USAF Believes It’s Making Progress Training New Pilots

Maintenance technician shortage also being addressed.

U.S. Air Force Secretary Heather Wilson recently told a Senate Armed Services readiness and management support subcommittee that the branch trained 1,160 new pilots in fiscal 2017, and expects to train 1,311 in fiscal 2019, before expanding further. The Air Force wants to train 1,500 new pilots each year by fiscal 2022 as part of its effort to solve its troubling shortage of aviators. Increased pilot training capacity will become even more important as the Air Force seeks to increase its number of operational squadrons from 312 to 386 by the end of 2030.

The Air Force said it’s taken several steps to try and improve air crew’s quality of life and quality of service, one of the problems that leads some aviators to leave the Air Force. Wilson highlighted efforts to reduce operating tempos, revitalize squadrons and restore support staff so air crew can concentrate on flying, as well as generous incentive pay and bonuses. But, Wilson said, “retention efforts alone will not solve the aircrew shortage,” leading the Air Force to beef up its training capacity. The Air Force is still testing a fly-only” technical track for interested airmen, and giving air crew greater input on assignments.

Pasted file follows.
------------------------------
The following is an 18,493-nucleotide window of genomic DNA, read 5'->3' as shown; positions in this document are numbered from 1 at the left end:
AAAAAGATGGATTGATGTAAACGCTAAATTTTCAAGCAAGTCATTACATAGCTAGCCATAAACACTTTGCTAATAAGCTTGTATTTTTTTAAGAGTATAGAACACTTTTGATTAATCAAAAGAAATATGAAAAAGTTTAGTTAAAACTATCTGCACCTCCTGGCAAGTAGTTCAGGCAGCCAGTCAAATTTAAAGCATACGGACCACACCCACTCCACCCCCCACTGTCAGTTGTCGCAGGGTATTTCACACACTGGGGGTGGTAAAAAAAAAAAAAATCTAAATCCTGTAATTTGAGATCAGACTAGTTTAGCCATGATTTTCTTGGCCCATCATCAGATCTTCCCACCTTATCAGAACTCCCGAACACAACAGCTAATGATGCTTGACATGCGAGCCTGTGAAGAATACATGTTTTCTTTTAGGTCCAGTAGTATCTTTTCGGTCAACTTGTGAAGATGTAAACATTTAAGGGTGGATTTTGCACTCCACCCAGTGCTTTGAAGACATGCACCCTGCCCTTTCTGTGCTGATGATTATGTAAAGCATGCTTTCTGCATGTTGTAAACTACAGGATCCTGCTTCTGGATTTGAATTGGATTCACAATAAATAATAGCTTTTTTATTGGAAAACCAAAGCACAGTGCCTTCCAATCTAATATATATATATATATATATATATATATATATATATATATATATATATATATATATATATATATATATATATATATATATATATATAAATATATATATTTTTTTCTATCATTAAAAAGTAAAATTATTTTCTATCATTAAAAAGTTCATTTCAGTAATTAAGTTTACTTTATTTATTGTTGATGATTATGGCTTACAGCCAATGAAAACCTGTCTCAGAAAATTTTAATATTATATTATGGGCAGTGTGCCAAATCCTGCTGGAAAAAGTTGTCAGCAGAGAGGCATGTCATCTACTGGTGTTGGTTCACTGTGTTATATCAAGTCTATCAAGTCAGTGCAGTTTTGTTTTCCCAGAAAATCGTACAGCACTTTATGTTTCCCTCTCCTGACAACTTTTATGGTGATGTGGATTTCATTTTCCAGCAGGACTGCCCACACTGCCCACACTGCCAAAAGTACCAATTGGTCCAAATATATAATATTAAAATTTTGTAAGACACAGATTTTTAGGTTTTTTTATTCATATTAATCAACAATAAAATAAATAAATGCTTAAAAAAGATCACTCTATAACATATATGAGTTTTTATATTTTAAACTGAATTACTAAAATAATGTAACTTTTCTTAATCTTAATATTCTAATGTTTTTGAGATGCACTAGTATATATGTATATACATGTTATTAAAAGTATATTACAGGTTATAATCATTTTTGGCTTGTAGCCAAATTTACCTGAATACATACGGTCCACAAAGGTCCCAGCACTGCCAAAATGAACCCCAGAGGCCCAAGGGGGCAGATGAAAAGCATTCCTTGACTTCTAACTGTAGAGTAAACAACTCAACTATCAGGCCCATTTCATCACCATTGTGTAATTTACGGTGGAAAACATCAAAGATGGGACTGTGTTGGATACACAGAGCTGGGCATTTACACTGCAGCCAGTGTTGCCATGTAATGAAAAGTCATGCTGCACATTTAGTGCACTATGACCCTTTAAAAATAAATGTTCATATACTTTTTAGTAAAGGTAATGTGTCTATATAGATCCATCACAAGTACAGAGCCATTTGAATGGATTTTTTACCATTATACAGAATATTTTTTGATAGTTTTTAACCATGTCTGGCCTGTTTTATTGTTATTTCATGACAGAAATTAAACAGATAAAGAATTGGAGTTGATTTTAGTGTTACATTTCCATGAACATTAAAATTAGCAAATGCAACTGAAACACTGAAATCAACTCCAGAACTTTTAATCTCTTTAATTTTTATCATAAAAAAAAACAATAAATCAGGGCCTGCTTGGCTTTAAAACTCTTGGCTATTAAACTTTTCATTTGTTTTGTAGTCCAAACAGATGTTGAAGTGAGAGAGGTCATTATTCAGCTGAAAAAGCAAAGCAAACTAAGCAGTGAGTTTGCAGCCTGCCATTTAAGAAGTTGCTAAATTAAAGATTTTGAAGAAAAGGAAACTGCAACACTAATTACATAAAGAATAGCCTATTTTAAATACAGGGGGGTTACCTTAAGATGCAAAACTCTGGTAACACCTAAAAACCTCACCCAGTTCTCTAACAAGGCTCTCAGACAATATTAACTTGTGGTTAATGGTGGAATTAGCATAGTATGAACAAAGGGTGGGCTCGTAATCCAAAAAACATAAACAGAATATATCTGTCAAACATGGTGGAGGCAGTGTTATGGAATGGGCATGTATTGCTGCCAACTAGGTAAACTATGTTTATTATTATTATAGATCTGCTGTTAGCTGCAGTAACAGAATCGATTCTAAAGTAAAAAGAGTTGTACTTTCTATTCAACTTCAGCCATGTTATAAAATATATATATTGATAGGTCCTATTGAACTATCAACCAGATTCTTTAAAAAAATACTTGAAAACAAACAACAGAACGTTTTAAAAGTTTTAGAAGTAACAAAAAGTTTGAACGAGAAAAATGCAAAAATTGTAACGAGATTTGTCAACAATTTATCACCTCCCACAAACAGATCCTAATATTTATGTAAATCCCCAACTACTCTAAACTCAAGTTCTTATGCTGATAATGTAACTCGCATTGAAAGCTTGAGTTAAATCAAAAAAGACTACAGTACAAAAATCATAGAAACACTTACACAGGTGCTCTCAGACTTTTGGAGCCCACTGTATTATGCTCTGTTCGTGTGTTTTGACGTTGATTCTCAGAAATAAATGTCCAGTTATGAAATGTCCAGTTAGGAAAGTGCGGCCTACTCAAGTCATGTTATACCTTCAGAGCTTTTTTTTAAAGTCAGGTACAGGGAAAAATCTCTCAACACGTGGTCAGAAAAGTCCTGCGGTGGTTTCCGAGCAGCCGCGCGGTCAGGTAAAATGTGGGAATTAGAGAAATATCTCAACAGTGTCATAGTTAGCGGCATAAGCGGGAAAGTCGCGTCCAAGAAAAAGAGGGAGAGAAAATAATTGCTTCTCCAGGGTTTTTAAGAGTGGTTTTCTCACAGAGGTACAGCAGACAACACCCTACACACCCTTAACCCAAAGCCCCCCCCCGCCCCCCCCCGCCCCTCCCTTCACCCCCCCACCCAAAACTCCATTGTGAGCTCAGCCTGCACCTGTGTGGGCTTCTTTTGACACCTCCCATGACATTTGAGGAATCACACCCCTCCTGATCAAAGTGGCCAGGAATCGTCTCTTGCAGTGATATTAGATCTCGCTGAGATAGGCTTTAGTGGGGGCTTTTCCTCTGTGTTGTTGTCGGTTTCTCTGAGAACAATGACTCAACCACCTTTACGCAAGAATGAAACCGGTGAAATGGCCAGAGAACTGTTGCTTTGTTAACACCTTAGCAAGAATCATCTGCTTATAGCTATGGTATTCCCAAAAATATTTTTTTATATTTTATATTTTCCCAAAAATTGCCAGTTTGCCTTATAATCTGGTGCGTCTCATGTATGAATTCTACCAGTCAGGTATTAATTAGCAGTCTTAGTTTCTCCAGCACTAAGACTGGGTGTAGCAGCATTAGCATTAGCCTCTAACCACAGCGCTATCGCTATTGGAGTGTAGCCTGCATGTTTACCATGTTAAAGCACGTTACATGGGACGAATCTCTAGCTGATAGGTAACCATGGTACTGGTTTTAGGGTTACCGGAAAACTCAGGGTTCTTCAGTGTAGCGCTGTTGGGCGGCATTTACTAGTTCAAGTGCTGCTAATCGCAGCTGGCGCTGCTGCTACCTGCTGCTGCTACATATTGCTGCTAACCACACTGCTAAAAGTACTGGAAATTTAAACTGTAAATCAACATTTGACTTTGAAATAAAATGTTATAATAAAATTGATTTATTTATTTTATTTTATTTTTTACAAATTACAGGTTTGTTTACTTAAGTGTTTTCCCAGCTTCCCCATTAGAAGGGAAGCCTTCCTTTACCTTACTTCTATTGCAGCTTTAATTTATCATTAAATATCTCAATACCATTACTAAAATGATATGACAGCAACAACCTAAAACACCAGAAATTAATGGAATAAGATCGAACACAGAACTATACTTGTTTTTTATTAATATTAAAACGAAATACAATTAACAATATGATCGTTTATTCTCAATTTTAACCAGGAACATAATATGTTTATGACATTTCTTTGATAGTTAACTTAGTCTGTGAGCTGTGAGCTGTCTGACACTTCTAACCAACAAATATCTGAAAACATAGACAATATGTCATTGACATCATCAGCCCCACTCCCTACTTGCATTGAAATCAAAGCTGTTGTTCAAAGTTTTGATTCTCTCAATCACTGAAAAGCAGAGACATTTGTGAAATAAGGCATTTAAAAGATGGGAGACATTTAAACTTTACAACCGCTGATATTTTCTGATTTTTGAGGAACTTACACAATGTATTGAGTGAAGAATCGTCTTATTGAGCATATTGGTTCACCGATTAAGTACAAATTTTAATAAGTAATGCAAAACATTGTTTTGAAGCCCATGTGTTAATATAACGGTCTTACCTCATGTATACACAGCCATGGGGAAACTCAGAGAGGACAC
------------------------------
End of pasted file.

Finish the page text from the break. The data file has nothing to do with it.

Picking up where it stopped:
The service is also focusing on fixing readiness in the 204 operational squadrons that would be most important in a high-end fight. The Secretary told lawmakers that restoring readiness must be a top priority of the Air Force. By the end of 2020, she said the Air Force hopes 80 percent of those units will have the right number of properly trained and equipped airmen. Two years later, she hopes 80 percent of all 312 operational squadrons will be ready.

The Air Force has also made significant progress in cutting the maintainer shortage, Wilson said. Two years ago, the Air Force was short 4,000 maintainers, but by December, that gap is expected to be completely eliminated. The Air Force’s work on maintenance isn’t done however. Wilson said these new, green maintainers must be seasoned until they have enough experience to handle more complicated or unsupervised work.


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